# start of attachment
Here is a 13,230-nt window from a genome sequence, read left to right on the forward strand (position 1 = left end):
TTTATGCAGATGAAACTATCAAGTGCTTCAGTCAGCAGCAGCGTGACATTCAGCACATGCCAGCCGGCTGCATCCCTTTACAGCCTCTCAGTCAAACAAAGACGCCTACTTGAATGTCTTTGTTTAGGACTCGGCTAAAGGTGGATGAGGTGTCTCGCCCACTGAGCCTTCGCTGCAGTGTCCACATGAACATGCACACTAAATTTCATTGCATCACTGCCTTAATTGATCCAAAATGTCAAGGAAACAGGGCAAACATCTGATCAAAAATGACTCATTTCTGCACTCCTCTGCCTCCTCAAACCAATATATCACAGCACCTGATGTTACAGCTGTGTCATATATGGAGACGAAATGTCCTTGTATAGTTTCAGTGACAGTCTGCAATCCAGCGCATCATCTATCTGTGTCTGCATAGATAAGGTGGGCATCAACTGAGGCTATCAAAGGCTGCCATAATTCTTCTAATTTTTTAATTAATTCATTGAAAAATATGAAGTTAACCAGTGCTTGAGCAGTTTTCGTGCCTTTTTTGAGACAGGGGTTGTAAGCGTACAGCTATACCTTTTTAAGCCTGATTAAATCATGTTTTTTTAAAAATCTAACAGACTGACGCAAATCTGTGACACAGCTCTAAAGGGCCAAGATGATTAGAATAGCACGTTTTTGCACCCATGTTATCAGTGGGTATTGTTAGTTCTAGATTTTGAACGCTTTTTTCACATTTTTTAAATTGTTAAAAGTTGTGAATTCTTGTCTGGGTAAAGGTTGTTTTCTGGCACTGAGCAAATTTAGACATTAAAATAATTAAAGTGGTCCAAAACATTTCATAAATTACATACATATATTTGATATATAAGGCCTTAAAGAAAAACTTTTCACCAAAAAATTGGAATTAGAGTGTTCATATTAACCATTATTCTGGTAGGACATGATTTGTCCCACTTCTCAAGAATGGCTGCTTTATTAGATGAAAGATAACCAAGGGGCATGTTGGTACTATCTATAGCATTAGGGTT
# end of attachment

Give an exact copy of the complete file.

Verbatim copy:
Here is a 13,230-nt window from a genome sequence, read left to right on the forward strand (position 1 = left end):
TTTATGCAGATGAAACTATCAAGTGCTTCAGTCAGCAGCAGCGTGACATTCAGCACATGCCAGCCGGCTGCATCCCTTTACAGCCTCTCAGTCAAACAAAGACGCCTACTTGAATGTCTTTGTTTAGGACTCGGCTAAAGGTGGATGAGGTGTCTCGCCCACTGAGCCTTCGCTGCAGTGTCCACATGAACATGCACACTAAATTTCATTGCATCACTGCCTTAATTGATCCAAAATGTCAAGGAAACAGGGCAAACATCTGATCAAAAATGACTCATTTCTGCACTCCTCTGCCTCCTCAAACCAATATATCACAGCACCTGATGTTACAGCTGTGTCATATATGGAGACGAAATGTCCTTGTATAGTTTCAGTGACAGTCTGCAATCCAGCGCATCATCTATCTGTGTCTGCATAGATAAGGTGGGCATCAACTGAGGCTATCAAAGGCTGCCATAATTCTTCTAATTTTTTAATTAATTCATTGAAAAATATGAAGTTAACCAGTGCTTGAGCAGTTTTCGTGCCTTTTTTGAGACAGGGGTTGTAAGCGTACAGCTATACCTTTTTAAGCCTGATTAAATCATGTTTTTTTAAAAATCTAACAGACTGACGCAAATCTGTGACACAGCTCTAAAGGGCCAAGATGATTAGAATAGCACGTTTTTGCACCCATGTTATCAGTGGGTATTGTTAGTTCTAGATTTTGAACGCTTTTTTCACATTTTTTAAATTGTTAAAAGTTGTGAATTCTTGTCTGGGTAAAGGTTGTTTTCTGGCACTGAGCAAATTTAGACATTAAAATAATTAAAGTGGTCCAAAACATTTCATAAATTACATACATATATTTGATATATAAGGCCTTAAAGAAAAACTTTTCACCAAAAAATTGGAATTAGAGTGTTCATATTAACCATTATTCTGGTAGGACATGATTTGTCCCACTTCTCAAGAATGGCTGCTTTATTAGATGAAAGATAACCAAGGGGCATGTTGGTACTATCTATAGCATTAGGGTT